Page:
Take the 2-minute tour ×
Stack Overflow is a question and answer site for professional and enthusiast programmers. It's 100% free, no registration required.

There is the possibility to disable the @OneToMany relationship join table with the @JoinColumn annotation. The default is a join table.

What are the advantages and disadvantages for a production system for example?
When should I use a join table and when not?

Thank you.

share|improve this question
    
There's no need to use relation table in 1:n relation. Ask more precisely. –  Piotr Gwiazda Dec 20 '11 at 8:27
    
As a default the @OneToMany mapping creates a join table. I don´t know why the default is not mapping with foreign key... –  Sven Moschel Dec 20 '11 at 8:40
1  
My guess is that that its not for performance or draw backs, but because JPA generally assumes that all fields within a table are mapped within the corresponding entity. This is an edge case since it is more common to have a OneToMany with a ManyToOne back. With the unidirectional OneToMany using joincolumn, it requires that the child table have a foreign key, but the child entity not have a reference to its parent. –  Chris Dec 20 '11 at 16:14
add comment

2 Answers 2

up vote 6 down vote accepted

By default @OneToMany will create a join table only if you'll use unidirectional relationship.

In other words, if you have Employee and Project entities and the Employee entity is defined as follows (assume there is no orm.xml entries for these entities):

@Entity
public class Employee {
    // ...

    @OneToMany
    Set<Project> projects;
}

@Entity
public class Project {
    // ...
}

the JPA provider will create a join table (notice there is no mappedBy attribute in @OneToMany annotation as there is no reference to Employee entity from the Project).

On the other hand, if you'll use bidirectional relationship:

@Entity
public class Employee {
    // ...

    @OneToMany(mappedBy="employee")
    Set<Project> projects;
}

@Entity
public class Project {
    // ...

    @ManyToOne
    Employee employee;
}

The join table will not be used, as there "many" side will be used to store the foreign key for this relationship.

However, you can force to use join table even in cases when you have bidirectional @OneToMany relationship with defined mappedBy attribute. You can achieve it using @JoinTable annotation on the owning side of the relationship.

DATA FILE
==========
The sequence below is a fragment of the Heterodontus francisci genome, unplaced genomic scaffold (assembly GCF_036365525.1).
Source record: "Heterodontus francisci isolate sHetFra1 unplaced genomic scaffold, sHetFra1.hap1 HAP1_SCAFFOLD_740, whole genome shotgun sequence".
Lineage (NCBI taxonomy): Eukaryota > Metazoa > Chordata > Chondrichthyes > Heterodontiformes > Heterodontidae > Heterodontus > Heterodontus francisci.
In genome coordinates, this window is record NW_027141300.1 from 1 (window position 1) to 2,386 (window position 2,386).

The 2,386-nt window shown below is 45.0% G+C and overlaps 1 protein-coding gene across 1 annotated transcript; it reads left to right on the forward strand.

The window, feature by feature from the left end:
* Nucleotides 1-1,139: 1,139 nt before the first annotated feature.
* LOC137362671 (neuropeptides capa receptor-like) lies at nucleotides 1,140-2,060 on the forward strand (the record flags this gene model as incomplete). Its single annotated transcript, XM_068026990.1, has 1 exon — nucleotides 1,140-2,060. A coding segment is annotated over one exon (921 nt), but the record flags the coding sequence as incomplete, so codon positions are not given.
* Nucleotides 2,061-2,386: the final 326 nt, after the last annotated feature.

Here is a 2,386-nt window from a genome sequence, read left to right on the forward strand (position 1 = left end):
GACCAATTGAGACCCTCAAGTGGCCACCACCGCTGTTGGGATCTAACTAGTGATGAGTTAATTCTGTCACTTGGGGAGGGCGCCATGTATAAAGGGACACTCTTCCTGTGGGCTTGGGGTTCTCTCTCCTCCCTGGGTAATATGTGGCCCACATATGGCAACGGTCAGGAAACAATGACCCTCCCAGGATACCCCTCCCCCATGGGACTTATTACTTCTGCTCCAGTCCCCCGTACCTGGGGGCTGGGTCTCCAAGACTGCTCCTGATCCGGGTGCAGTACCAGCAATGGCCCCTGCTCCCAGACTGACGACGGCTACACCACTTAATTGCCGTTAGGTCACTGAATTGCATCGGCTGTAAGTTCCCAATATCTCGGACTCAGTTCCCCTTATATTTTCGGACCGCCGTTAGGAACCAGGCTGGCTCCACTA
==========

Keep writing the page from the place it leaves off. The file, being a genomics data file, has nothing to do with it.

There is also a possibility, as you've mentioned, to use @JoinColumn in case where join table would be used by default (unidirectional @OneToMany relationship).

It's best to test the FK and join table performance difference for yourself. I can just guess that less joins (in this case: FK) seems to have better performance.

Moreover, sometimes the DBA defines the database schema and you just need to fit your mappings to the existing schema. Then you have no choice over FK or join table - that's why you have a choice.

share|improve this answer
add comment

Join tables are needed for polymorphisms. E.g., if Employee and Manager links the same project and they are mapped with one-table-per-class strategy, at the relational DB level, the only way to know that project( id = 1, emp_id = 10 ) refers to a manager is to put emp_id in the manager_2_employee table. If one is not in such a situation, then emp_id can go directly into project.

share|improve this answer
    
See advantages of join table stackoverflow.com/questions/1307203/… –  CK Lee Aug 20 '13 at 8:06
add comment

Your Answer

 
discard

By posting your answer, you agree to the privacy policy and terms of service.

Not the answer you're looking for? Browse other questions tagged or ask your own question.